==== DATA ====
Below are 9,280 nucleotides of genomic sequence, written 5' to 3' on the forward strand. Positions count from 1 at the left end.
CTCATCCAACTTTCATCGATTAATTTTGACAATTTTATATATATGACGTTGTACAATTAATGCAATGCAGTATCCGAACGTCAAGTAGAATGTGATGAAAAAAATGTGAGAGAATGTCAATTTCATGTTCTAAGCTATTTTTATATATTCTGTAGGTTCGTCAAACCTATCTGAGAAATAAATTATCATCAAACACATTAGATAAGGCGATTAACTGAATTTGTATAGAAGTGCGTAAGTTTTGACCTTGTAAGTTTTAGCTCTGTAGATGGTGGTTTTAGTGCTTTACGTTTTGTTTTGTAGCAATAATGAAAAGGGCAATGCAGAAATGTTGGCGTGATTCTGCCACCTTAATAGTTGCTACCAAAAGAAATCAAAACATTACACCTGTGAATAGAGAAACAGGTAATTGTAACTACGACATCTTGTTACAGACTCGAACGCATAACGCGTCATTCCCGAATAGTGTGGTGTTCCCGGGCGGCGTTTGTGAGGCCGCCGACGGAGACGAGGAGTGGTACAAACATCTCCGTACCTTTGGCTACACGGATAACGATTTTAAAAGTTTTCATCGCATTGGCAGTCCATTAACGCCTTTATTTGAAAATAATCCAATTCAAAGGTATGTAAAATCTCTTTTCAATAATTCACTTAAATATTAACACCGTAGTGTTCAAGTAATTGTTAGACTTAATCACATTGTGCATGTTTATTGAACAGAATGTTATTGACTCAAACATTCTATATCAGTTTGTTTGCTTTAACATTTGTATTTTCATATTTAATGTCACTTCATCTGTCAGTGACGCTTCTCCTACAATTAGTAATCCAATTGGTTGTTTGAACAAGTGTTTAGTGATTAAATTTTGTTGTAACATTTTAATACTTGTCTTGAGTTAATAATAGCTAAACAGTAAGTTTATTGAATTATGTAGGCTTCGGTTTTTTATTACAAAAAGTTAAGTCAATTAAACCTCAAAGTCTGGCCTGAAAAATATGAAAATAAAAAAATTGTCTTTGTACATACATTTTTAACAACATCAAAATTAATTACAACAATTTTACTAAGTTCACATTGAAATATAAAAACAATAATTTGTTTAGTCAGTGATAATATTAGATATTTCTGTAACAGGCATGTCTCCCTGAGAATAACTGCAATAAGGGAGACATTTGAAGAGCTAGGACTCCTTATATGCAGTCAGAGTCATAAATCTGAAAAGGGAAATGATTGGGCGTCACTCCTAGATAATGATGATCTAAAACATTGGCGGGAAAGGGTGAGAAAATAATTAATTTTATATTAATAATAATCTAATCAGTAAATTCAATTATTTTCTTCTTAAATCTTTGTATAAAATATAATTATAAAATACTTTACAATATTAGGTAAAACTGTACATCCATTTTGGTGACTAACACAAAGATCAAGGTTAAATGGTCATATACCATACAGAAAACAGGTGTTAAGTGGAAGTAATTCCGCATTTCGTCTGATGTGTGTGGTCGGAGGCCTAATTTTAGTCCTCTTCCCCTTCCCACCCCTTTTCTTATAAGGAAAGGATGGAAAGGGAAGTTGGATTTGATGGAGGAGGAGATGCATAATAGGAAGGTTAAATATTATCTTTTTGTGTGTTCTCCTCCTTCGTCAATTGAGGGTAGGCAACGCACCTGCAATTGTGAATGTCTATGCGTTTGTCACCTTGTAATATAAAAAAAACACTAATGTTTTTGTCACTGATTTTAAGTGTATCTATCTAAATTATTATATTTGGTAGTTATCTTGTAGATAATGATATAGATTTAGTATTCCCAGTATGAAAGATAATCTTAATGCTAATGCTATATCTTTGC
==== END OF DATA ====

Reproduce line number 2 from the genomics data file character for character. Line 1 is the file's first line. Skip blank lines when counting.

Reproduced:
CTCATCCAACTTTCATCGATTAATTTTGACAATTTTATATATATGACGTTGTACAATTAATGCAATGCAGTATCCGAACGTCAAGTAGAATGTGATGAAAAAAATGTGAGAGAATGTCAATTTCATGTTCTAAGCTATTTTTATATATTCTGTAGGTTCGTCAAACCTATCTGAGAAATAAATTATCATCAAACACATTAGATAAGGCGATTAACTGAATTTGTATAGAAGTGCGTAAGTTTTGACCTTGTAAGTTTTAGCTCTGTAGATGGTGGTTTTAGTGCTTTACGTTTTGTTTTGTAGCAATAATGAAAAGGGCAATGCAGAAATGTTGGCGTGATTCTGCCACCTTAATAGTTGCTACCAAAAGAAATCAAAACATTACACCTGTGAATAGAGAAACAGGTAATTGTAACTACGACATCTTGTTACAGACTCGAACGCATAACGCGTCATTCCCGAATAGTGTGGTGTTCCCGGGCGGCGTTTGTGAGGCCGCCGACGGAGACGAGGAGTGGTACAAACATCTCCGTACCTTTGGCTACACGGATAACGATTTTAAAAGTTTTCATCGCATTGGCAGTCCATTAACGCCTTTATTTGAAAATAATCCAATTCAAAGGTATGTAAAATCTCTTTTCAATAATTCACTTAAATATTAACACCGTAGTGTTCAAGTAATTGTTAGACTTAATCACATTGTGCATGTTTATTGAACAGAATGTTATTGACTCAAACATTCTATATCAGTTTGTTTGCTTTAACATTTGTATTTTCATATTTAATGTCACTTCATCTGTCAGTGACGCTTCTCCTACAATTAGTAATCCAATTGGTTGTTTGAACAAGTGTTTAGTGATTAAATTTTGTTGTAACATTTTAATACTTGTCTTGAGTTAATAATAGCTAAACAGTAAGTTTATTGAATTATGTAGGCTTCGGTTTTTTATTACAAAAAGTTAAGTCAATTAAACCTCAAAGTCTGGCCTGAAAAATATGAAAATAAAAAAATTGTCTTTGTACATACATTTTTAACAACATCAAAATTAATTACAACAATTTTACTAAGTTCACATTGAAATATAAAAACAATAATTTGTTTAGTCAGTGATAATATTAGATATTTCTGTAACAGGCATGTCTCCCTGAGAATAACTGCAATAAGGGAGACATTTGAAGAGCTAGGACTCCTTATATGCAGTCAGAGTCATAAATCTGAAAAGGGAAATGATTGGGCGTCACTCCTAGATAATGATGATCTAAAACATTGGCGGGAAAGGGTGAGAAAATAATTAATTTTATATTAATAATAATCTAATCAGTAAATTCAATTATTTTCTTCTTAAATCTTTGTATAAAATATAATTATAAAATACTTTACAATATTAGGTAAAACTGTACATCCATTTTGGTGACTAACACAAAGATCAAGGTTAAATGGTCATATACCATACAGAAAACAGGTGTTAAGTGGAAGTAATTCCGCATTTCGTCTGATGTGTGTGGTCGGAGGCCTAATTTTAGTCCTCTTCCCCTTCCCACCCCTTTTCTTATAAGGAAAGGATGGAAAGGGAAGTTGGATTTGATGGAGGAGGAGATGCATAATAGGAAGGTTAAATATTATCTTTTTGTGTGTTCTCCTCCTTCGTCAATTGAGGGTAGGCAACGCACCTGCAATTGTGAATGTCTATGCGTTTGTCACCTTGTAATATAAAAAAAACACTAATGTTTTTGTCACTGATTTTAAGTGTATCTATCTAAATTATTATATTTGGTAGTTATCTTGTAGATAATGATATAGATTTAGTATTCCCAGTATGAAAGATAATCTTAATGCTAATGCTATATCTTTGC